President Obama waves as he prepares to depart the White House – he is heading to Chicago where he will attend a campaign event for Gov. Pat Quinn, D-Il, and deliver remarks on the economy at Northwestern University
President Obama Talks to Thomas L. Friedman About Iraq, Putin and Israel
President Obama’s hair is definitely grayer these days, and no doubt trying to manage foreign policy in a world of increasing disorder accounts for at least half of those gray hairs. (The Tea Party can claim the other half.) But having had a chance to spend an hour touring the horizon with him in the White House Map Room late Friday afternoon, it’s clear that the president has a take on the world, born of many lessons over the last six years, and he has feisty answers for all his foreign policy critics.
Obama made clear that he is only going to involve America more deeply in places like the Middle East to the extent that the different communities there agree to an inclusive politics of no victor/no vanquished. The United States is not going to be the air force of Iraqi Shiites or any other faction. Despite Western sanctions, he cautioned, President Vladimir Putin of Russia “could invade” Ukraine at any time, and, if he does, “trying to find our way back to a cooperative functioning relationship with Russia during the remainder of my term will be much more difficult.” Intervening in Libya to prevent a massacre was the right thing to do, Obama argued, but doing it without sufficient follow-up on the ground to manage Libya’s transition to more democratic politics is probably his biggest foreign policy regret.
This made me smile – Knoller has been getting epic push-back on Twitter in recent days for his shilling, and his obsession with the President’s vacation. So much so, he now has an army of Teabaggers following him (just check any of the comments under his tweets). So, maybe the pressure actually left him feeling obliged to tweet at least one bit of honesty:
Pete Souza: “The President, in the process of saluting, participates in a ceremony at Dover Air Force Base for the dignified transfer of U.S. and Afghan personnel who died in Afghanistan a few days earlier. Many family members and friends of the special forces who died in this incident requested a copy of the photograph and later wrote me how much it meant to them.” Aug. 9, 2011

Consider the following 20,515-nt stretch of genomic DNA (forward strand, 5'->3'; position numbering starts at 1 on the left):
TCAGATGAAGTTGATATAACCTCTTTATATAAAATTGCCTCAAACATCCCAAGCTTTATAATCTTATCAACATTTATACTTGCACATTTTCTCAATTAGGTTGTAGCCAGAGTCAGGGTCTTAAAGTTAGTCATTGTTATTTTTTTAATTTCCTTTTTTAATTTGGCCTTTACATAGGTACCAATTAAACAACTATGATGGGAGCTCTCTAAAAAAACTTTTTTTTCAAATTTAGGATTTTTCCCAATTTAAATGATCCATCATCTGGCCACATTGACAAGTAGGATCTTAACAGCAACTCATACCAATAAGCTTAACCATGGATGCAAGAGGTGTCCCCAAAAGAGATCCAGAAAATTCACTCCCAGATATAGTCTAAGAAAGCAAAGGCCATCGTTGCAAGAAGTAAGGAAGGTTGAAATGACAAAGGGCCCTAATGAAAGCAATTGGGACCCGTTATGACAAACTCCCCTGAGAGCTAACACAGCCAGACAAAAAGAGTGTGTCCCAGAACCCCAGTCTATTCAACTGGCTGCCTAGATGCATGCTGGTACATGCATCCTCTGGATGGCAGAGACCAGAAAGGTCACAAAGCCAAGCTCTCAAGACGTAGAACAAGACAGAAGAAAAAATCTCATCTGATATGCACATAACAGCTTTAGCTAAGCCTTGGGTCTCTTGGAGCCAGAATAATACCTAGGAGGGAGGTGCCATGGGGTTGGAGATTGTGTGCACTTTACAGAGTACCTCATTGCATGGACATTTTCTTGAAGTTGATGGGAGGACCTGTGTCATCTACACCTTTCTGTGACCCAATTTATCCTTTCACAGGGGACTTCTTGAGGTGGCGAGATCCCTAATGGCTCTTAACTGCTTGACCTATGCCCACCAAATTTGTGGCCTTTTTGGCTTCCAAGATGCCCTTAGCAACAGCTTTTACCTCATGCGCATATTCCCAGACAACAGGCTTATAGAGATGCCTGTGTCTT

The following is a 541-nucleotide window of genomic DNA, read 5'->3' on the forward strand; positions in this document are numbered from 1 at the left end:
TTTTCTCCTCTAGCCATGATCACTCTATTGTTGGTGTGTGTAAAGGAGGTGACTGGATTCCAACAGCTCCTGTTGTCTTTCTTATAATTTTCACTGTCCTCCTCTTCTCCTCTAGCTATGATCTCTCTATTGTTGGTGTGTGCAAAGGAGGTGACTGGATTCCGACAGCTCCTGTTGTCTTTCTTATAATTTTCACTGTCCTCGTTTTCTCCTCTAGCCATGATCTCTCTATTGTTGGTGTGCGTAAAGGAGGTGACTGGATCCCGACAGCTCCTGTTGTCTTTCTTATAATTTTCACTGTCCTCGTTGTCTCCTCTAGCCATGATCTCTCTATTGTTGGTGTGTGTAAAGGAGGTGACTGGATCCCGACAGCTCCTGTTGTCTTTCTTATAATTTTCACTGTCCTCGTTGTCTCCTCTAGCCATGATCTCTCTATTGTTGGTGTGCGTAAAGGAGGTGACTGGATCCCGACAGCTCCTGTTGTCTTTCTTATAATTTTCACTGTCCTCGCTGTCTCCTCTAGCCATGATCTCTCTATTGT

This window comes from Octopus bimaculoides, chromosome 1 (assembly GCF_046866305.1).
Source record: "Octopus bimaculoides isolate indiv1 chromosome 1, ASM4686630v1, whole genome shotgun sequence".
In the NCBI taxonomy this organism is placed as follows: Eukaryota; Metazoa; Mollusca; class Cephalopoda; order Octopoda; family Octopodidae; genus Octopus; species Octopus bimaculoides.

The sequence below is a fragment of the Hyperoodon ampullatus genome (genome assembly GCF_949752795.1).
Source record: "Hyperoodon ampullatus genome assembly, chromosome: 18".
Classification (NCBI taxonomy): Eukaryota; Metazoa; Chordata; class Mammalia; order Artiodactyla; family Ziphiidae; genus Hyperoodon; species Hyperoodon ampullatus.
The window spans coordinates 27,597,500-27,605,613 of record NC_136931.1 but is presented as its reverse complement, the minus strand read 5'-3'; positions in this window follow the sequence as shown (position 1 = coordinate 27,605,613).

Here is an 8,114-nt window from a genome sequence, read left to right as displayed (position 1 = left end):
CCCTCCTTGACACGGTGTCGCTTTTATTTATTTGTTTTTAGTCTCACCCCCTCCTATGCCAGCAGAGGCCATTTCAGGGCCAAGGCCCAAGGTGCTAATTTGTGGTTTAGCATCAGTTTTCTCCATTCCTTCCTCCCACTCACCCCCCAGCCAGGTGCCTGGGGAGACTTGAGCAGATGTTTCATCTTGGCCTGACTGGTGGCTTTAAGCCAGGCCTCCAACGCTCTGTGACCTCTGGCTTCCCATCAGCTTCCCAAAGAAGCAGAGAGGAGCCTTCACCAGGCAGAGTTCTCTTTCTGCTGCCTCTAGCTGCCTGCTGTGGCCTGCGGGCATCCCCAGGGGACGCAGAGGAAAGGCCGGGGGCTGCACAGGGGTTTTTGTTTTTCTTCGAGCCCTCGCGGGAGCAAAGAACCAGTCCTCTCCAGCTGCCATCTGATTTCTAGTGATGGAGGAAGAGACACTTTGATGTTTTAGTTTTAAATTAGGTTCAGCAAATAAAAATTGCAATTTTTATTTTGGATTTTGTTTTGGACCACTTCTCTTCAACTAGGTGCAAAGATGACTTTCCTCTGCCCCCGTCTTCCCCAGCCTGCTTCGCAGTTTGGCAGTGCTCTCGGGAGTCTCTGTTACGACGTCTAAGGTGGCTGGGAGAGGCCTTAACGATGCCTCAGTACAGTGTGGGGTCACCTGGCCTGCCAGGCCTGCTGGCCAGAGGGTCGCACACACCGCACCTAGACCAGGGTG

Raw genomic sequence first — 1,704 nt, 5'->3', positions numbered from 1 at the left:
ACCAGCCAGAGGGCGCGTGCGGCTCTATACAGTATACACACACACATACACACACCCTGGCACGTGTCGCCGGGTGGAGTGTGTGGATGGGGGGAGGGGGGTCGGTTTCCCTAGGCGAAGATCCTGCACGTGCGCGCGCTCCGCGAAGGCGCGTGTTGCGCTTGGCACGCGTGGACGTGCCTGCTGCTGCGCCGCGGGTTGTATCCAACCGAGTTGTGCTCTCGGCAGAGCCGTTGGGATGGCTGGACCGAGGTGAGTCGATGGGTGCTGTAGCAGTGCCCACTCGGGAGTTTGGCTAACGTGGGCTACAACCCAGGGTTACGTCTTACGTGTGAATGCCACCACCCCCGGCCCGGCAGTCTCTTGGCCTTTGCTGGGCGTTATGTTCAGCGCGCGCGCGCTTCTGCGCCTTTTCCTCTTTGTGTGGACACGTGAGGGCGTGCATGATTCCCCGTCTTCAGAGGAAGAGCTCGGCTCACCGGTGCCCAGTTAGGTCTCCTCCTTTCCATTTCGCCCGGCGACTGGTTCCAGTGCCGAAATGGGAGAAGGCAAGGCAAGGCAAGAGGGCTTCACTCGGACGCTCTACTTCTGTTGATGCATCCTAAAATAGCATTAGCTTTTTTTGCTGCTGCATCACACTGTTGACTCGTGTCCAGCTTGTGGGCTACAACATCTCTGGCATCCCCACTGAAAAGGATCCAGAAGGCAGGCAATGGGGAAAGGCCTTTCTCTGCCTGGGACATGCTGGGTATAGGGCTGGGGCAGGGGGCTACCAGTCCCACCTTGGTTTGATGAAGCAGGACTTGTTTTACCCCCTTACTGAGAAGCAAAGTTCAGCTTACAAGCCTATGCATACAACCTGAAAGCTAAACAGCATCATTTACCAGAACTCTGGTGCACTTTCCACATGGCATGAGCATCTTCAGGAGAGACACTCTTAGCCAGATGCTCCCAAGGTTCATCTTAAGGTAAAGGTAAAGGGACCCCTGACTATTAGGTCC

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On This Day – Pete Souza: “We were walking through a locker room at the University of Texas when White House Trip Director Marvin Nicholson stopped to weigh himself on a scale. Unbeknownst to him, the President was stepping on the back of the scale, as Marvin continued to slide the scale lever. Everyone but Marvin was in on the joke.” Aug. 9, 2010
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MoooOOOooorning everyone! Another rushed R&S, will try to catch up through the day.
This essay will require a bit of explanation of the term “messiah”.
Living in a predominantly Christian nation, many of us have a particular notion of the “Messiah”. That messiah, hammered into us in Sunday school and Mass, was Jesus Christ, God’s only begotten Son, coequal with God, coeternal, of the same substance, incarnating in human flesh to offer the perfect sacrifice to atone for Adam’s sin. In the Christian conception, the Messiah was the willing sacrifice to reconcile sinful mankind with God.
However, it may surprise you to know, that Jesus was a Jew. He lived in a Jewish culture, believed in a Jewish eschatology, did not want to change a “jot of the Law”. And Judaism has a very different view of the Messiah.
A quick and dirty precis of Jewish views of the Messiah follows.
President Obama and Prime Minister Netanyahu spoke again today by phone about the situation in Gaza. The President underscored the United States’ strong condemnation of Hamas’ rocket and tunnel attacks against Israel and reaffirmed Israel’s right to defend itself. The President also reiterated the United States’ serious and growing concern about the rising number of Palestinian civilian deaths and the loss of Israeli lives, as well as the worsening humanitarian situation in Gaza.
Building on Secretary Kerry’s efforts, the President made clear the strategic imperative of instituting an immediate, unconditional humanitarian ceasefire that ends hostilities now and leads to a permanent cessation of hostilities based on the November 2012 ceasefire agreement. The President reaffirmed the United States’ support for Egypt’s initiative, as well as regional and international coordination to end hostilities.
The President underscored the enduring importance of ensuring Israel’s security, protecting civilians, alleviating Gaza’s humanitarian crisis, and enacting a sustainable ceasefire that both allows Palestinians in Gaza to lead normal lives and addresses Gaza’s long-term development and economic needs, while strengthening the Palestinian Authority. The President stressed the U.S. view that, ultimately, any lasting solution to the Israeli-Palestinian conflict must ensure the disarmament of terrorist groups and the demilitarization of Gaza.